Saw scaled viper (Echis carinatus) is considered a dangerous snake where it is found and causes numerous envenomations in South Asia [4]. In Sri Lanka, saw scaled vipers are responsible for 1 to 2% of the 37,000 snakebites reported to hospitals annually [5]. These snakes are restricted to coastal arid areas of Northern Province of Sri Lanka, where human population density is low compared to other parts of the country. Systemic envenomation is common among victims of these snakes in the country [6]. Comparatively, Merrem’s hump-nosed pit vipers (Hypnale hypnale) provoke 35 to 45% of the snakebites annually reported in Sri Lanka, and are distributed throughout the island occupying a wide range of anthropogenic habitats [5, 7]. Few fatal H. hypnale bites have been reported and systemic envenomation by these snakes is also less common. However, these snakes commonly cause severe local envenomation that requires medical attention [8]. The only available antivenom in Sri Lanka, the Indian polyvalent antivenom, covers saw scaled viper bites but does not work for H. hypnale bites. Based on these variables, it is clear that the most dangerous snake between the two species in terms of medical importance in Sri Lanka is Merrem’s hump-nosed pit viper.

Therefore, medical importance based on public health factors must be taken into account in the discussion on dangerousness of a snake species. Leaving aside the argument on the most dangerous snake in the world, I wish to emphasize that the dangerousness of a snake species, based on its medical importance, is particular to different human populations in distinct geographical regions.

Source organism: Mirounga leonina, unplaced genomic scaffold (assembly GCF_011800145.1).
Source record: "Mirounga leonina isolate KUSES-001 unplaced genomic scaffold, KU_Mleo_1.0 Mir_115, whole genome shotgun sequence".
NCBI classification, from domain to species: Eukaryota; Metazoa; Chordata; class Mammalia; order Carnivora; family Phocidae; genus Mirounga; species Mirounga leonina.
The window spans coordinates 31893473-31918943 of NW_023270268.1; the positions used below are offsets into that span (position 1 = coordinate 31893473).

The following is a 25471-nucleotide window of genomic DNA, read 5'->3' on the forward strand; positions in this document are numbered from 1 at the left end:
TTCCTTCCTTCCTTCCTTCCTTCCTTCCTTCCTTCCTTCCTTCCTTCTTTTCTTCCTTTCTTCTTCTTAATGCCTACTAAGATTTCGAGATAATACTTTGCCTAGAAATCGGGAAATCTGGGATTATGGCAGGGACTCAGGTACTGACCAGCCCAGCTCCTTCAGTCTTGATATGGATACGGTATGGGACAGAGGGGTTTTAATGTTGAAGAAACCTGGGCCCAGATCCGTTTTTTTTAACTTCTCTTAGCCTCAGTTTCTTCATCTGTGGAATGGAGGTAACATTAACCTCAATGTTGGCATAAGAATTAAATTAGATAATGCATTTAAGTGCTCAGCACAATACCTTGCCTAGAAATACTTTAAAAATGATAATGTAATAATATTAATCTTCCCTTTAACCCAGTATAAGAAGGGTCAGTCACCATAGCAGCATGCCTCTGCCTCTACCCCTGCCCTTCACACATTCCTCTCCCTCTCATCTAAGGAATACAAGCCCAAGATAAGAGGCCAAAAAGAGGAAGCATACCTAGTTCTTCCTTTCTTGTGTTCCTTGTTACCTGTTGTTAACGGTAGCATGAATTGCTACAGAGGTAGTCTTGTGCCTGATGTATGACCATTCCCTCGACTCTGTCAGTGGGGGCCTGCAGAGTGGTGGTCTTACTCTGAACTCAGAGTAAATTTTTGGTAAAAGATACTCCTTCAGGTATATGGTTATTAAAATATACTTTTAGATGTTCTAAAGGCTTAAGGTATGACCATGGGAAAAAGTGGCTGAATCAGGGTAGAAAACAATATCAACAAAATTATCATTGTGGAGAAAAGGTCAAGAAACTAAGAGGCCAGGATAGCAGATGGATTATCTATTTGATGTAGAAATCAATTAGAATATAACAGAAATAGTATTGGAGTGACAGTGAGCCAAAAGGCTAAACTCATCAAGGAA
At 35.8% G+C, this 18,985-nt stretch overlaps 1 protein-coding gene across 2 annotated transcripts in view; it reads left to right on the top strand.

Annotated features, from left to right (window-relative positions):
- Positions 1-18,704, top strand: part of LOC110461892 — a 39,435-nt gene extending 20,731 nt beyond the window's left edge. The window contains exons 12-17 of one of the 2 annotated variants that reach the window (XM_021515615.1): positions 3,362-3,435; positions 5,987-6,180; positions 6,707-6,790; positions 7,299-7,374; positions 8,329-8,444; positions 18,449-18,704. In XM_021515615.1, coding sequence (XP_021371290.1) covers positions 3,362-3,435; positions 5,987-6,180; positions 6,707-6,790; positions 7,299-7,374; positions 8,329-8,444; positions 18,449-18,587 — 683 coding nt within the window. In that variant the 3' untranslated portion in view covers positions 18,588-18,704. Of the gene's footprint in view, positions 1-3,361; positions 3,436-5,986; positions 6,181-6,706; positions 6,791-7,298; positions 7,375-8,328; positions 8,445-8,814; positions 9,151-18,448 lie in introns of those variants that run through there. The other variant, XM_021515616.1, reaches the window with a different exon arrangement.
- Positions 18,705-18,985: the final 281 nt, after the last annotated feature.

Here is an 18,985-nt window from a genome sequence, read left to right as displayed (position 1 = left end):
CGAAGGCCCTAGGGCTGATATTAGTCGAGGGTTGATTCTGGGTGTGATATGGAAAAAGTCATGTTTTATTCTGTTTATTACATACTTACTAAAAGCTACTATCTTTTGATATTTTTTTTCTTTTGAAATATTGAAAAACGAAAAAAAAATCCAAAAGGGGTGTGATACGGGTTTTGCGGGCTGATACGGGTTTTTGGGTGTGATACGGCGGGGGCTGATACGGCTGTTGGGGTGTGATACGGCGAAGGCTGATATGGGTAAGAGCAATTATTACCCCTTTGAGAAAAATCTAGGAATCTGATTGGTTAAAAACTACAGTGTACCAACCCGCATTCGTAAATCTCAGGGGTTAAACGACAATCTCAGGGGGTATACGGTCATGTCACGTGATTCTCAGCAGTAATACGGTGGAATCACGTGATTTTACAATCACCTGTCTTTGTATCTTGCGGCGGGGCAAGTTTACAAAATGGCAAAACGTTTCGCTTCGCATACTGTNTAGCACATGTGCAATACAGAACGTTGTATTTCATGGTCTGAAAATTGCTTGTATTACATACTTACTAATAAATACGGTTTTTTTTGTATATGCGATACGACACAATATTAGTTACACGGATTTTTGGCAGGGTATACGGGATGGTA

Declarations

Authors’ Affiliations

(1)
Department of Parasitology, Faculty of Medicine and Allied Sciences, Rajarata University of Sri Lanka

References

  1. McCue MD: What is the most dangerous snake? J Venom Anim Toxins incl Trop Dis 2013, 19(1):19. 10.1186/1678-9199-19-19PubMed CentralView ArticlePubMedGoogle Scholar
  2. Thorpe RS, Pook CE, Malhotra A: Phylogeography of the Russell’s viper ( Daboia russelii ) complex in relation to variation in the colour pattern and symptoms of envenoming. Herpetol J 2007, 17(4):209–218.Google Scholar
  3. Warrell DA: Snake bite. Lancet 2010, 375(9708):77–88. 10.1016/S0140-6736(09)61754-2View ArticlePubMedGoogle Scholar
  4. Alirol E, Sharma SK, Bawaskar HS, Kuch U, Chappuis F: Snake bite in South Asia: a review. PLoS Negl Trop Dis 2010, 4(1):e603. 10.1371/journal.pntd.0000603PubMed CentralView ArticlePubMedGoogle Scholar
  5. Kasturiratne A, Pathmeswaran A, Fonseka MM, Lalloo DG, Brooker S, de Silva HJ: Estimates of disease burden due to land-snake bite in Sri Lankan hospitals. Southeast Asian J Trop Med Public Health 2005, 36(3):733–740.PubMedGoogle Scholar
  6. Kularatne SA, Sivansuthan S, Medagedara SC, Maduwage K, de Silva A: Revisiting saw-scaled viper ( Echis carinatus ) bites in the Jaffna Peninsula of Sri Lanka: distribution, epidemiology and clinical manifestations. T Roy Soc Trop Med H 2011, 105(10):591–597. 10.1016/j.trstmh.2011.07.010View ArticleGoogle Scholar
  7. Maduwage K, Silva A, Manamendra-Arachchi K, Pethiyagoda R: A taxonomic revision of the South Asian hump-nosed pit viper genus Hypnale (Fitzinger). Zootaxa 2009, 2232: 1–28.Google Scholar
  8. Maduwage K, Isbister GK, Silva A, Bowatta S, Mendis S, Gawarammana I: Epidemiology and clinical effects of hump-nosed pit viper (Genus: Hypnale ) envenoming in Sri Lanka. Toxicon 2013, 61: 11–15.View ArticlePubMedGoogle Scholar

Copyright

© Silva; licensee BioMed Central Ltd. 2013

This article is published under license to BioMed Central Ltd. This is an Open Access article distributed under the terms of the Creative Commons Attribution License (http://creativecommons.org/licenses/by/2.0), which permits unrestricted use, distribution, and reproduction in any medium, provided the original work is properly cited. The Creative Commons Public Domain Dedication waiver (http://creativecommons.org/publicdomain/zero/1.0/) applies to the data made available in this article, unless otherwise stated.

Advertisement